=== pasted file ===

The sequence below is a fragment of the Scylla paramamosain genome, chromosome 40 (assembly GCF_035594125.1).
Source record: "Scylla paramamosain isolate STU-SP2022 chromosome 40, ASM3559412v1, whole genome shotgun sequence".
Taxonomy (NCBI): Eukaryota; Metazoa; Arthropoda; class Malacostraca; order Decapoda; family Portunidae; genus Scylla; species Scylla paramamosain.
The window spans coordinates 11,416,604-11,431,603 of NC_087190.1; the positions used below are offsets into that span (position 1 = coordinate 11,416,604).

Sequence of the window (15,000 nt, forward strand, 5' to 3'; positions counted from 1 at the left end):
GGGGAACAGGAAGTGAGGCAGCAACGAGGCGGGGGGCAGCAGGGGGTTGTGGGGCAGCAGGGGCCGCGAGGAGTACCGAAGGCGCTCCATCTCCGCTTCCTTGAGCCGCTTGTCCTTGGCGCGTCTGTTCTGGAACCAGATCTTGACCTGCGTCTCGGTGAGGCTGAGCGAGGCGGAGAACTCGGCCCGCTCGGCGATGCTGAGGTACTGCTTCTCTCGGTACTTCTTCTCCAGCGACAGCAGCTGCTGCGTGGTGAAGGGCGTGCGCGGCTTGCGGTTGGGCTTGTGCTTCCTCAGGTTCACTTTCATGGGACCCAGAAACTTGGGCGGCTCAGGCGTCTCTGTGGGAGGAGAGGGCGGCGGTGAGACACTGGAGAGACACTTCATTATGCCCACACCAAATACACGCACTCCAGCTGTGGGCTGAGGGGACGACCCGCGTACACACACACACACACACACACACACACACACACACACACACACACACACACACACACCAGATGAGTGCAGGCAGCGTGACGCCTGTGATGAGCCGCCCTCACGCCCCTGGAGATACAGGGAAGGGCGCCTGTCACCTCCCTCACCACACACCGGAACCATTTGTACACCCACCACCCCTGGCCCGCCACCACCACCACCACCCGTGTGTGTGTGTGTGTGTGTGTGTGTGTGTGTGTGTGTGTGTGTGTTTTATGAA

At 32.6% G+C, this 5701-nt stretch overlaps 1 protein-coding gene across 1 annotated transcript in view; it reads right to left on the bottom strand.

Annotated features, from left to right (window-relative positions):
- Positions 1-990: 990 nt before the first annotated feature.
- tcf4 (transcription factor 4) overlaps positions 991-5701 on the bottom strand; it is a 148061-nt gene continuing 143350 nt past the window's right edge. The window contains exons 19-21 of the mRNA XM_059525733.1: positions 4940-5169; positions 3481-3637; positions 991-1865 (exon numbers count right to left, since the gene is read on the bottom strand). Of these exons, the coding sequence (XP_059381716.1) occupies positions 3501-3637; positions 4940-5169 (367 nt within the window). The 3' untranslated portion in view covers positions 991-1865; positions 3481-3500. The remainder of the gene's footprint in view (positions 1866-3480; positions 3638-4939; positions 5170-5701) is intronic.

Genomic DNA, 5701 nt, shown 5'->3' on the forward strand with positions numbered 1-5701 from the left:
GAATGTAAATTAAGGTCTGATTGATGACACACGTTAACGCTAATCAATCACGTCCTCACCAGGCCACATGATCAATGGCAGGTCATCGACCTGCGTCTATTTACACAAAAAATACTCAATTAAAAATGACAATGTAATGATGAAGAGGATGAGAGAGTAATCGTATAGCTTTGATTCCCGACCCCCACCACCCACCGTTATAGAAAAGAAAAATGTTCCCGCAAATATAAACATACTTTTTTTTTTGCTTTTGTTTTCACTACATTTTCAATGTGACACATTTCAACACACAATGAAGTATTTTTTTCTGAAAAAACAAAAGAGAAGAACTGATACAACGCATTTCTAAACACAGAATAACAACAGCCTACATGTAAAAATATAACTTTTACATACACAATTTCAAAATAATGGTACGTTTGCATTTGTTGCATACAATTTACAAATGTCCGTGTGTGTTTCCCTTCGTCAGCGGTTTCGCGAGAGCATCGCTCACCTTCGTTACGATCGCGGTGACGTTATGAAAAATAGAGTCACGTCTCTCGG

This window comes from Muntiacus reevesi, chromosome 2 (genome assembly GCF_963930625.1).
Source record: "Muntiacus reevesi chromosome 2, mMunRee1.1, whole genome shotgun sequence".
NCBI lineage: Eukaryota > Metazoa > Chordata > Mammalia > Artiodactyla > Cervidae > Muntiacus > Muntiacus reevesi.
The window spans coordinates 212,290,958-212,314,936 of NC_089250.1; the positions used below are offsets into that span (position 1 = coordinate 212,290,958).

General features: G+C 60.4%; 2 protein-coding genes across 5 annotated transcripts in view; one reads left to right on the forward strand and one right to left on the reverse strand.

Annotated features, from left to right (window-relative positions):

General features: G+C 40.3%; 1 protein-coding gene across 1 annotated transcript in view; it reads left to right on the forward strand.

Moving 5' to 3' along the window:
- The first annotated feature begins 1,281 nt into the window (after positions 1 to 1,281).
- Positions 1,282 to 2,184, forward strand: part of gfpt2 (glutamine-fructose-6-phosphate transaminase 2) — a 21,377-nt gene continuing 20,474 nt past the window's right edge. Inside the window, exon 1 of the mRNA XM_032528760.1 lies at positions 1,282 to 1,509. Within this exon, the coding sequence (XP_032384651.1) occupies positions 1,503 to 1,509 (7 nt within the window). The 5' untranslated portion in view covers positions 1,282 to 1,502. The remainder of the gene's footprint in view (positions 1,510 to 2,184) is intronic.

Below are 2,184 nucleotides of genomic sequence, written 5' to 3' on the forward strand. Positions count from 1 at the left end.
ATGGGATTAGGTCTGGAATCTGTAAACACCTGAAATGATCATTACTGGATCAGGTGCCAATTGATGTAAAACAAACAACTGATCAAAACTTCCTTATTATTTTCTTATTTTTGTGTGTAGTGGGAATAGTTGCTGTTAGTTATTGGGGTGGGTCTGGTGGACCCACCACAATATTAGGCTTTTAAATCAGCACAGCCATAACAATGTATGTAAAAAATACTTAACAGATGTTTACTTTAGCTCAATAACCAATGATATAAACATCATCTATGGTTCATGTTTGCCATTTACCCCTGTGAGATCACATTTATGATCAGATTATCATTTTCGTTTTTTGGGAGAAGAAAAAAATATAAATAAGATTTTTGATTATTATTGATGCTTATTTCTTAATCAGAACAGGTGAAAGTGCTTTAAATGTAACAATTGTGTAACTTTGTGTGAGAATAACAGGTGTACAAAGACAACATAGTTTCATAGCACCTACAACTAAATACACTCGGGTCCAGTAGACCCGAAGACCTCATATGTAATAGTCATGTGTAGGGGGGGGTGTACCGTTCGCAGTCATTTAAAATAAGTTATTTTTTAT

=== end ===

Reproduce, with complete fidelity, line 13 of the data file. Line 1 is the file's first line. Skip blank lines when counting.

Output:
This window comes from Muntiacus reevesi, chromosome 2 (genome assembly GCF_963930625.1).